Sticking to It

While working on her thesis, Savich heard that the work being done by a team of undergraduates in Northwestern’s intensive Design for America Summer Studio program dovetailed with hers. The team—Alex Bloom, Maxwell Leef, Sara Gnolek, and Jintae Park—had developed stickers to be placed on wheelchairs during travel. The colorful stickers can be applied to any type of wheelchair to provide baggage handlers with important information, such as safe lifting points, fragile parts, and how to unlock wheels.

Bloom, a senior majoring in integrated engineering, says, “We met with Julia a couple of times to share resources and see how she was approaching the issue. It was great to exchange notes.”

"The stickers are a good way to raise awareness and hopefully minimize damage,” Savich says. “Having a standard communication method across wheelchair brands and power types means baggage handlers only have to learn one new handling technique, not one for each style of chair.”

The undergraduate group’s enthusiasm continued beyond the summer program, so Savich invited them to Northwestern’s 24-hour Integrated Design Innovation Challenge, hosted by the Shirley Ryan AbilityLab. “This project helped me confirm what I want to do for a career—design for social good,” says Bloom. His team hopes to market the stickers through their website.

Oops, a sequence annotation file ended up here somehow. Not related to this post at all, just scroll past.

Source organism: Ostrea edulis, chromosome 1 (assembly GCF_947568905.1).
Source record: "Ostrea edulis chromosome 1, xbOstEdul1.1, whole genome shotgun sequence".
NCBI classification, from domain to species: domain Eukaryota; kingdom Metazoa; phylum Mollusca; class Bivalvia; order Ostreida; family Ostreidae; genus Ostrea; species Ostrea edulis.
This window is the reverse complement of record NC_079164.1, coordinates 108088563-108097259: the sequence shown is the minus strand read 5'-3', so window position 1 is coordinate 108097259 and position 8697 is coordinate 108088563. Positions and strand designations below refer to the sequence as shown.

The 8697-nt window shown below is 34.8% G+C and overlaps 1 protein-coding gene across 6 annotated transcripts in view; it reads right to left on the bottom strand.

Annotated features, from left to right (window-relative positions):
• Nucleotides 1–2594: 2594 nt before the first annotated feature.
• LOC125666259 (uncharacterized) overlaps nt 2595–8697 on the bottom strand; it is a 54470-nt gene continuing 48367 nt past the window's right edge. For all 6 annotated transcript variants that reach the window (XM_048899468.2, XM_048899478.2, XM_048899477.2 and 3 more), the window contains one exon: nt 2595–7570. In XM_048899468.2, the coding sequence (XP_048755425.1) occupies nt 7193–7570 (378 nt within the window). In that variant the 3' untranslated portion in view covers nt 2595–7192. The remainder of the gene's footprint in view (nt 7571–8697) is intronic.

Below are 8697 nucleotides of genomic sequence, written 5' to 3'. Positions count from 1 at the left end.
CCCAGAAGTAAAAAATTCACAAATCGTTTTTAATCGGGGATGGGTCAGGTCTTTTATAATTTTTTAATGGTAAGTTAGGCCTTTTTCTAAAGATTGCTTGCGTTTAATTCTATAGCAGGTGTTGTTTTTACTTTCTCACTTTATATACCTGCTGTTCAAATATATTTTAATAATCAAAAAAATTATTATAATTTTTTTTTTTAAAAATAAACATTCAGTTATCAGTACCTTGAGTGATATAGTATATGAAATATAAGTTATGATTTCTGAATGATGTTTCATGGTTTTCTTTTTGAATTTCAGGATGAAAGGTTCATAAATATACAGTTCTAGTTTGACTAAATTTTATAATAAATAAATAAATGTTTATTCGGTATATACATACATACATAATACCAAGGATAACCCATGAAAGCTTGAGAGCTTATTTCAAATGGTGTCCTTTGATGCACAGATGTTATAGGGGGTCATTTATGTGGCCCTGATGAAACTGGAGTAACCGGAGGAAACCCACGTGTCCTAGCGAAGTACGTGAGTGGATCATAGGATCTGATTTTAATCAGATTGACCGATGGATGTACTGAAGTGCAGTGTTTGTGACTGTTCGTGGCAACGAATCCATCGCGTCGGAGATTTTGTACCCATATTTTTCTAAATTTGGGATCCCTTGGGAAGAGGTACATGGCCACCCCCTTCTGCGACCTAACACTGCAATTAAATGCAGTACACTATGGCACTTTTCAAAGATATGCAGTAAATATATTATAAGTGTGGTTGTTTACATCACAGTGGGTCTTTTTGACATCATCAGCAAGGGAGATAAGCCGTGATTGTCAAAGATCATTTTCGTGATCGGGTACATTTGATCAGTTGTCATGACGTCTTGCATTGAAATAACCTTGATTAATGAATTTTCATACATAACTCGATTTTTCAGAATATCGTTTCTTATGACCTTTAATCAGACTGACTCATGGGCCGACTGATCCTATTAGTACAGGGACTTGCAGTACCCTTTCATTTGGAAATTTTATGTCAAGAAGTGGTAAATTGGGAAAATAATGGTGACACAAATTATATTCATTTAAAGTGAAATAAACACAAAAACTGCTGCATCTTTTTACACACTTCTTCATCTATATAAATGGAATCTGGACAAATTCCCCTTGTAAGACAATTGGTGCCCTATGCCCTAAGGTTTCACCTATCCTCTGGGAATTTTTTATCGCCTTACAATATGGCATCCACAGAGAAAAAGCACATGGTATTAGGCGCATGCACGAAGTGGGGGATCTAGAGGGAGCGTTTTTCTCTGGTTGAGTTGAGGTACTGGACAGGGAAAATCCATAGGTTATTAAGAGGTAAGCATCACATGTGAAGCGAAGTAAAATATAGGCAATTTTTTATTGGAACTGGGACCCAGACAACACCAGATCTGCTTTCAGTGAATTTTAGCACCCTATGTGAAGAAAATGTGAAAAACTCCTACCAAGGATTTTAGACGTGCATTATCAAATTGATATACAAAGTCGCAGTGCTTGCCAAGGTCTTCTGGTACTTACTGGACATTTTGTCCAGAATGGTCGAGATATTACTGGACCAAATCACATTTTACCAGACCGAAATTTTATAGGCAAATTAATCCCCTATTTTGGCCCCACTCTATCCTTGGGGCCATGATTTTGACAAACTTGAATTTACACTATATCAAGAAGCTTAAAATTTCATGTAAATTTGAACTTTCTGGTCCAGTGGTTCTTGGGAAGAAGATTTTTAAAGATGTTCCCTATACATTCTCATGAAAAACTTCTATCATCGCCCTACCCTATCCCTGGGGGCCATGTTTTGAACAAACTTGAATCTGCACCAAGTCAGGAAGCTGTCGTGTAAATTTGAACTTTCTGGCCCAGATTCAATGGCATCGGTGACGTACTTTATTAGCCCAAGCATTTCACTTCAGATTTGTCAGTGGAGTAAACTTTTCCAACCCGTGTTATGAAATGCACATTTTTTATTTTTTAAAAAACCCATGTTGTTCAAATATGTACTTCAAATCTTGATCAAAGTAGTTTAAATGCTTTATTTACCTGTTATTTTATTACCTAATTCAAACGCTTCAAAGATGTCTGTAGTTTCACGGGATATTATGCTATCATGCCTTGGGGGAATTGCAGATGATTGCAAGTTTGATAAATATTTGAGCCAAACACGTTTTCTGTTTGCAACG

Helping a Community

Northwestern students’ projects like the stickers and the wheelchair travel frame can make a tremendous difference in people’s lives, Pedersen says. “It’s a first step in the students’ careers, and it tells members of the disability community that their voices are being heard and there are people looking to make their lives better. It’s powerful.”

Since completing her degree, Savich has worked at Milwaukee Tool as a design researcher. She hopes to continue to refine her Paladin frame and wants to stay active in design for the disability community. “If you’re looking to really make an impact on someone’s life, working with people with disabilities is a great way to do it,” she says. “It’s all up front and personal, trying to create solutions, putting them in the hands of users, and seeing the joy on their faces.”

Savich’s friendship with the Lindsay family continues. “It’s great that Julia’s trying to make a difference for people like us,” Jessica Lindsay says. “She’s very smart, caring, and kind, and she puts others before herself. I feel honored that she had me in mind when she started this project.”